© Evelyn Dragan

ZEIT Germany

The ZEIT GERMANY family of magazines is expanding. In two unique titles, each published annually, you’ll find everything you need to know about moving to Germany to study, research in a field of science, pursue a corporate career, or even start your own business.

© Julia Sellmann

Jobs: Now hiring

As Germany’s economy enters its tenth year of growth, business is hunting for talent from abroad. And ever more newcomers are seizing the opportunity.

© Conny Mirbach

Scenes: Southern star

How Munich has carved out a niche as Germany’s alternative startup hub.

© Sven Stolzenwald

Managers: "My dream job"

Few foreign managers have made it to the top of a German corporation. Kasper Rørsted has done so twice. The CEO of Adidas talks with ZEIT about the secret to his success.

© Till Lauer

Registrations: First 100 Days

Think Germans are efficient? Then you haven’t encountered their yen for bureaucracy. But there’s help. Seven steps to settle in

© Till Lauer

Workplaces: Out at the office

Despite the rise of far-right populism, many LGBTQ+ employees feel at home in the German workplace.

© Till Lauer

Finances: Show me the money

So you want to join the ranks of foreign entrepreneurs in Germany? Learn some basics about financing your startup before getting started.

© Till Lauer

Deals: What you see is what you get

Germans don’t like to negotiate. And when they do, they don’t allow much wiggle room. The rules of engagement for negotiation

© Photography: Boerge Sierigk; Styling: Lesley Sevriens; Models: jumpsuit by Musswessels, sandals by Beyond Skin (Nicole); blazer by Musswessels, sweater & pants by Zara, belt by Aigner, shoes by Dr. Martens (Aaron)

Manners: Knigge

Why did your new boss just take a huge step back after shaking your hand? What you really need to know about manners on the job in Germany

© Simon Koy

Environs: How green is Germany?

Germany used to be a green-energy giant. But the country has fallen behind on its ecological commitments in recent years. That may be about to change yet again.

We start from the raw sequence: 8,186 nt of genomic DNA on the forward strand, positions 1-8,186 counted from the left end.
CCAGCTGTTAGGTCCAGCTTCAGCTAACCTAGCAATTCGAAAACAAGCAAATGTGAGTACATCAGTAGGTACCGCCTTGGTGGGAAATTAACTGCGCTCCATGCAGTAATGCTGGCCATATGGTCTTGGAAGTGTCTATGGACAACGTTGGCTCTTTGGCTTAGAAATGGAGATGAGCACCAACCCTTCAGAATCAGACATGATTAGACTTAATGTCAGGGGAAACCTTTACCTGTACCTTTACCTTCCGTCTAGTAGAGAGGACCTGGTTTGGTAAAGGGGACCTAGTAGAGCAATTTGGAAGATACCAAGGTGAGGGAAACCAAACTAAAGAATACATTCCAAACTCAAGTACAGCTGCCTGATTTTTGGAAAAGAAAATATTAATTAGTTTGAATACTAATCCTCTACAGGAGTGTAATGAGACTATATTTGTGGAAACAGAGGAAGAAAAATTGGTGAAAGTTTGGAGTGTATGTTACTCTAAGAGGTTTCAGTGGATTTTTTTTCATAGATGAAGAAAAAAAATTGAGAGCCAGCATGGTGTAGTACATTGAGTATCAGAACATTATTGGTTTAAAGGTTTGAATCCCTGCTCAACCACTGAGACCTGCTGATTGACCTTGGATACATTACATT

© Maja Hitij/Bongarts/Getty Images

Athletes: Why I've left

Antonio Rüdiger grew up in southeastern Berlin. Now he’s a defender at FC Chelsea in London. What life is like for a pro footballer abroad.

© Matthias Hangst/Bongarts/Getty Image

Athletes: Why I´ll return

As a child, Neven Subotić was a refugee in the Black Forest. Now a German citizen, he plays at AS Saint-Étienne. He dreams of returning to Dortmund after his pro career.

© Janek Stroisch

Politics: Political primer

Think Germany’s rules of business are complex? Try understanding its politics. ZEIT’s political editor gives his take on the landscape

© Monika Höfler (l.); Robert Rieger

Professionals: Work in progress

Tackling the language and business basics can be tough. But a job in Germany bolsters a résumé and offers perks, too. Four foreigners about feeling at home

How to make it in Germany

You would like to know more about working, living or studying in Germany? Join our free online workshop and explore your options!

© Bettina Theuerkauf

Activities: The after-hours ethic

Germans have a well-earned reputation for their strong work ethic. Yet beyond the border, one key aspect is hardly known at all: the cult of "Feierabend".

© Till Lauer

Words: Glossary of terms

The German business world is complex. Key terms to help cut through the jargon, from A to Z, in English and German

© Daniel Stier

Innovators: Top of their game

What on earth is the "Mittelstand"? Germany’s small- and medium-sized enterprises often are industry leaders.

© Roman Pawlowski

Research: Far Far away

In the foothills of the Harz Mountains, an international research team finds practical applications for futuristic ideas.

© Christina Körte

Study: Class acts

What is Germany’s oddest-sounding degree? What’s its smallest bachelor’s program, and its oldest university? A tour of Germany’s higher-education landscape

© Thomas Meyer/Ostkreuz

Living: My favorite things

What should you really know about Germany before you get there? Newcomers share what shocks and delights them about student life, culture, work, and play in the country

© Julia Luka Lila Nitzschke

Living: How to be cool in Germany

Suddenly, Germany is hip. And you can be, too. Instructions for a rom-com makeover from the author of the hit book "How to be German in 50 easy steps"